On the first trading day of 2019 PD-Rx Pharmaceuticals reported its annual results for the 2018 fiscal year that ends on June 30. PD-Rx is one of these stocks that is wonderfully easy to keep track of. The company releases financial information just once a year, and the two dozen pages that make up the annual report and the accompanying financial statements are easy to comprehend while painting a useful picture of how things have been going.
Last year was actually packed with an unusual amount of action for PD-Rx. The company paid a nice $0.66/share dividend in May, and a big $2.20/share dividend in December (after the end of the fiscal year). I was hoping that the dividends signaled that business was going well, but after looking at the latest results it seems that they simply decided to return excess cash. An excellent decision in my opinion, and even after these two dividends half of PD-Rx’s market cap consists of cash and certificates of deposit. Knowing that they are happy to return large amounts of cash to shareholders makes me more confident that we don’t have to place a discount on their remaining cash reserves.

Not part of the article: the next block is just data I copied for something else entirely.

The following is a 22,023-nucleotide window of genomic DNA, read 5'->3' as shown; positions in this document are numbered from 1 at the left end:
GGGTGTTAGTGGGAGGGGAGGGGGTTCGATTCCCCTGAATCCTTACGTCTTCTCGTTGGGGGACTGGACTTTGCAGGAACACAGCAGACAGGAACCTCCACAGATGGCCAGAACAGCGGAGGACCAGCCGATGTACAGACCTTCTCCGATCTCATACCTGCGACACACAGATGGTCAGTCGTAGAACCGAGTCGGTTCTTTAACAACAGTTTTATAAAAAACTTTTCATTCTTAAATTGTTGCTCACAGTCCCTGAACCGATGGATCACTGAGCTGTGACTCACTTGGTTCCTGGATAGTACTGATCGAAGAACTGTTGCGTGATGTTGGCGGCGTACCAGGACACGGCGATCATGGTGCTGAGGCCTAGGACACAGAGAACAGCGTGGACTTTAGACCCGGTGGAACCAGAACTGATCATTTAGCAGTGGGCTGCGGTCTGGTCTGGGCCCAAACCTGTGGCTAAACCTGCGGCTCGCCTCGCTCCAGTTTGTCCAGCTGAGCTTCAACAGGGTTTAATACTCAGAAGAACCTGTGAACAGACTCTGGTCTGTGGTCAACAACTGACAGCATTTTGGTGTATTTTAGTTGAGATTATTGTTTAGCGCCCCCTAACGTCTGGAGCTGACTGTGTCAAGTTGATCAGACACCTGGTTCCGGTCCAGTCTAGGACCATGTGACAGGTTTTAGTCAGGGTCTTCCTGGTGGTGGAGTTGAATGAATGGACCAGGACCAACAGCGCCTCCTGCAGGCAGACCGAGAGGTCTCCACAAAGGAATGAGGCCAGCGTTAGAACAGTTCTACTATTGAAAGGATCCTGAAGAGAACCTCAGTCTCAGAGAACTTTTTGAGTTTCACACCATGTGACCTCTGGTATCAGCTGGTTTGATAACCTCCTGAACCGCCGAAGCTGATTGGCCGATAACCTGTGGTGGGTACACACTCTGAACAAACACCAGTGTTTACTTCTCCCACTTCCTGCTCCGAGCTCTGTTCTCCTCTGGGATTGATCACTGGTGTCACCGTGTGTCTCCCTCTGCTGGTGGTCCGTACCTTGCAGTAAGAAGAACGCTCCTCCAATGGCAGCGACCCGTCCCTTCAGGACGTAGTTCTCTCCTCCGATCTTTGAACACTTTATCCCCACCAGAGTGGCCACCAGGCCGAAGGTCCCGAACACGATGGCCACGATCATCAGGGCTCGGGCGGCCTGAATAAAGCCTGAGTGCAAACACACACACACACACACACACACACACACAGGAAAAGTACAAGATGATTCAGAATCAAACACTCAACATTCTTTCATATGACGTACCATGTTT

Looking at the results of 2018 we see a bit of a mixed result. Revenue went down a bit while their gross profit margin increased. If they managed to keep their SG&A costs stable, 2018 would have been a pretty good year, but unfortunately they didn’t, and as a result they earned exactly the same $0.38/share this year as last year. Especially with a lower effective tax rate in the 2nd half of their financial year that’s a bit disappointing. Some of the increase in SG&A spending can be traced back to increased levels of advertising spending, which presumably isn’t money thrown down the drain, but I can’t say I like the sudden jump, so I can sort of understand why the stock price went down after the publication of the results. At the same time, it also makes that the stock remains a pretty attractive deal. For $4.19/share you are getting $2.09/share in cash and $0.38/share in earnings. You don’t need a fancy valuation model to know that that’s not bad.